FORMATION MICROIMAGER, MICROSCANNER, AND CORE CHARACTERIZATION OF NATURAL FRACTURES IN A HORIZONTAL WELL IN THE UPPER ALMOND BAR SAND, ECHO SPRINGS FIELD, WYOMING
L.W. EVANS, D. THORN, T.L. DUNN, 1996. "FORMATION MICROIMAGER, MICROSCANNER, AND CORE CHARACTERIZATION OF NATURAL FRACTURES IN A HORIZONTAL WELL IN THE UPPER ALMOND BAR SAND, ECHO SPRINGS FIELD, WYOMING", Stratigraphic Analysis Utilizing Advanced Geophysical, Wireline and Borehole Technology for Petroleum Exploration and Production, Jory A. Pacht, Robert E. Sheriff, Bob F. Perkins
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One essential component of productive sweetspots in the Upper Almond marine bar sands, Green River Basin, Wyoming, is thought to be the connection to the underlying coals and sands of the coastal plain. Vertical natural extension fractures may provide this connection. In 1993 Amoco drilled and completed the first horizontal well to test the productivity of the natural fractures within the Upper Almond bar sand in Echo Springs Field. Formation Microimager and Formation MicroScanner (marks of Schlumberger), herein FMI and FMS, and oriented cores were obtained in a slanted pilot hole and from a horizontal wellbore to determine the spacing, orientation, and apertures of natural fractures within the bar sand and adjacent facies. The total fracture population strikes N50-70E, with dips near vertical. Closed fractures are cemented by barite and calcite, whereas quartz druse, kaolinite, barite, and patchy calcite line open fractures.
Fracture location and orientation determined by FMI/FMS are consistent with data derived from the core analysis. Forty individual fractures were evaluated from imaging 1490 feet of pilot hole, and 217 fractures were evaluated in over 2030 feet of horizontal wellbore. Dual induction resistivities were used to calibrate Formation Microimages in the pilot and horizontal holes for fracture aperture measurements. 5267 individual segment aperture calculations were made from 248 fracture images, and 898 measurements were made from core thin sections impregnated at in situ conditions.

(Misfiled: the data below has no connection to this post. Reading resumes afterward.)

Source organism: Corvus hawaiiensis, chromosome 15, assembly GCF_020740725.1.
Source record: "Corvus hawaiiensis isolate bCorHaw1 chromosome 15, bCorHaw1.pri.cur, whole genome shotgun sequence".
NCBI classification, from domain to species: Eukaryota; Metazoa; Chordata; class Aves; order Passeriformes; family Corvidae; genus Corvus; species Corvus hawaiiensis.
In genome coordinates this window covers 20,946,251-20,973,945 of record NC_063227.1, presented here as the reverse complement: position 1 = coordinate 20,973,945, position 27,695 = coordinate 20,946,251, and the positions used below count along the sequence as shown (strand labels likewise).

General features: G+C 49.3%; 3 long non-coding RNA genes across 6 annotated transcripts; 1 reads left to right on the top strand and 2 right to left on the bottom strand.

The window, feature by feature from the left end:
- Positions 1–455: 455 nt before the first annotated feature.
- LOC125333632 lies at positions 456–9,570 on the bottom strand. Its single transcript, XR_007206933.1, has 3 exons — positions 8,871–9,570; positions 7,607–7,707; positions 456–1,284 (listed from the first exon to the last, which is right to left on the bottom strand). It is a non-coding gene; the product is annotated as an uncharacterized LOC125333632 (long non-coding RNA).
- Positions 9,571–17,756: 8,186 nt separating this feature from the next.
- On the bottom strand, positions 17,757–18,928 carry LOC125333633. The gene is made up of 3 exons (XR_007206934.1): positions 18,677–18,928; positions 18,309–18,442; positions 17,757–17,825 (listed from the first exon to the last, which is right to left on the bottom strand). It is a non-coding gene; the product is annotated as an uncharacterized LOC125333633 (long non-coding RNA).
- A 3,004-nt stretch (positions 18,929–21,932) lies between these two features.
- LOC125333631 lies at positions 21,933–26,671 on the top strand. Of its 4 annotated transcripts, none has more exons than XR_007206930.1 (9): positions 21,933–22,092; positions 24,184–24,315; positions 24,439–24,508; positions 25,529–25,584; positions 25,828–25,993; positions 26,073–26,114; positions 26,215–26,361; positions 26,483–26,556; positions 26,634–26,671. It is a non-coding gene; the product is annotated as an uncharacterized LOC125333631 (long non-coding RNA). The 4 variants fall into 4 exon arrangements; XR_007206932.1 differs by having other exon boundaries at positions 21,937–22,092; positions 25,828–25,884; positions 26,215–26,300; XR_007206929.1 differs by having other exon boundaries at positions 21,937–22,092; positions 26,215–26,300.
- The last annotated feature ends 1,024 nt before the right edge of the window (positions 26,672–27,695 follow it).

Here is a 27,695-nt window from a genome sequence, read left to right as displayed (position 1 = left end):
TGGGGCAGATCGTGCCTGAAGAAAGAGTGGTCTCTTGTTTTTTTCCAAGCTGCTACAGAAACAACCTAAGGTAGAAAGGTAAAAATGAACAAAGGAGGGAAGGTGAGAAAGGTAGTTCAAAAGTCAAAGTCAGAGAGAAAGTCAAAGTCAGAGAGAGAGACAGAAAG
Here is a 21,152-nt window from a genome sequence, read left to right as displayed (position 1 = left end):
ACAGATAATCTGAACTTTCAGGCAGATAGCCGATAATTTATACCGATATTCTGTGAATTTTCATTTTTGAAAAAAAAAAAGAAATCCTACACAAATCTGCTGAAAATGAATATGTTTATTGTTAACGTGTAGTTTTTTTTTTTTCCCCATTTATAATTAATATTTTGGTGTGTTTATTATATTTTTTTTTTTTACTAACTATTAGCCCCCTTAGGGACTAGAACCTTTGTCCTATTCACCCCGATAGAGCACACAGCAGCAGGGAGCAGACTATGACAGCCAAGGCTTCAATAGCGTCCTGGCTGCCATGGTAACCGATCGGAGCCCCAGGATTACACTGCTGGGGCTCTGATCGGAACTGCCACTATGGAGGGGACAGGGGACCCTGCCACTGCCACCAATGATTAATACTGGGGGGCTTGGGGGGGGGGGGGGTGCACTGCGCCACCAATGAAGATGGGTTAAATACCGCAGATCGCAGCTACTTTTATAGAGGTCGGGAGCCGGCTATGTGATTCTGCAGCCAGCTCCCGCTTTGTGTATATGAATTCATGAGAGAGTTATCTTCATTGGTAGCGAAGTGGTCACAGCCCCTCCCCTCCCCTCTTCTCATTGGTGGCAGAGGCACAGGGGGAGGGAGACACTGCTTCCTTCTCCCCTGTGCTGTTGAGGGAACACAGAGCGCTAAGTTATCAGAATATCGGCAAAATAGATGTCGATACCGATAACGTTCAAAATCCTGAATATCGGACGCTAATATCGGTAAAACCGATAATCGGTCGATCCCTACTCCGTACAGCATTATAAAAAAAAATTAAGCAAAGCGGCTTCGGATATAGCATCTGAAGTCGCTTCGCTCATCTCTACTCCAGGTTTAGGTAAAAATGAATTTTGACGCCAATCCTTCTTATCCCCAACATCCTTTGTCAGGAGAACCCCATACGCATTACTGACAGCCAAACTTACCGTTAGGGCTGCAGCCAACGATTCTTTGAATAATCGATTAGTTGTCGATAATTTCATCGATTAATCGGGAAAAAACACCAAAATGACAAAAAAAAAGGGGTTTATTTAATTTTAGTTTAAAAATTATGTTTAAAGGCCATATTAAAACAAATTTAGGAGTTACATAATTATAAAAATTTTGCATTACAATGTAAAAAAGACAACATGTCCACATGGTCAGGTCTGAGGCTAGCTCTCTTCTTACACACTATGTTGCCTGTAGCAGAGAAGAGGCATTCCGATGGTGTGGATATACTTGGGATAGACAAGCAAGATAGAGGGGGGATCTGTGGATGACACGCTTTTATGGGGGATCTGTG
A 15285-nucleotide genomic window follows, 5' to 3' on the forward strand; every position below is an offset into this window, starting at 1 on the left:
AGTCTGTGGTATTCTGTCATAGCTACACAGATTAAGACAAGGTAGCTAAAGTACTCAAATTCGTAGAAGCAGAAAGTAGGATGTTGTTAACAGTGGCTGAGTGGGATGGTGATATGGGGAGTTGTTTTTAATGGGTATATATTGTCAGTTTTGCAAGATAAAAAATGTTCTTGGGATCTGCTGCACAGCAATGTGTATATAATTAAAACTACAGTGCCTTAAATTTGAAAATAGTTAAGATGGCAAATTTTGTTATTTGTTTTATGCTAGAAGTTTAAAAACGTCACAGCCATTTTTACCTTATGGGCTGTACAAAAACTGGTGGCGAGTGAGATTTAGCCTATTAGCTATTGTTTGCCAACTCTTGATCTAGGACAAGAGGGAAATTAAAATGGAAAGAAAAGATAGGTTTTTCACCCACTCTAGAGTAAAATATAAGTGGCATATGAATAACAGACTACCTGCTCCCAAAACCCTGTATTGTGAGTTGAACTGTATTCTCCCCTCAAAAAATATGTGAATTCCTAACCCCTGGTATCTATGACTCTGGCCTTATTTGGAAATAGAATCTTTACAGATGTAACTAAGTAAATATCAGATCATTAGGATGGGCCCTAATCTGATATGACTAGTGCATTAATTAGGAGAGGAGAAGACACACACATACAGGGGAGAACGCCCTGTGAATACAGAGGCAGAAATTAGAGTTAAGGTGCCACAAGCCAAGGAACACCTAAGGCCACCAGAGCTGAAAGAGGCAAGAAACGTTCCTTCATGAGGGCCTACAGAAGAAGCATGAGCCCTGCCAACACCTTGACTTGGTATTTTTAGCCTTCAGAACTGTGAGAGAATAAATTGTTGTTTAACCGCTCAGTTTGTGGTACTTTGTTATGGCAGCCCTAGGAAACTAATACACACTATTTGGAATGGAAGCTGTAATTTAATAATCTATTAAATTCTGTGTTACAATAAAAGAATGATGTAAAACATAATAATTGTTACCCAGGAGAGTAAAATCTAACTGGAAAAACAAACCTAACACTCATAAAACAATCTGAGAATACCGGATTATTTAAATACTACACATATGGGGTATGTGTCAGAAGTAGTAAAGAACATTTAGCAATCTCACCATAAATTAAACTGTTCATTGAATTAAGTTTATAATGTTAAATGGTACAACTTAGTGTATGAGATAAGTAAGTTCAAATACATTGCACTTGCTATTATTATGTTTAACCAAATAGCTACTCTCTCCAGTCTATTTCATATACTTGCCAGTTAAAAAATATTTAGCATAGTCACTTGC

The initial comparison of fracture widths between thin section scanning electron microscopy measurements and Formation Microimage calculations of mean aperture resulted in poor agreement. This lack of agreement was largely due to a difference in what was measured by the two methodologies, and in the fracture length explored by the two methods. The FMI/FMS methodology only resolves apertures in the open portion of the fractures, whereas SEM measurements can be made on open and on mineralized portions of fractures. Core measurements were made on lengths of 3 cm, whereas the imaged mean aperture is a single filtered value for fracture intersections with the wellbore that roughly averaged 80 to 100 cm. A utility that permits the documentation of fracture aperture for each individual fracture segment identified on the electrical images provides a more appropriate comparison of image-derived and thin section apertures. Good agreement between the two methods was found when FMI segment apertures were compared only to the open thin section S.E.M. aperture measurements.
The use of this coupled imaging and petrographic approach provides new avenues for mapping and understanding fracture permeability distributions in naturally fractured reservoirs.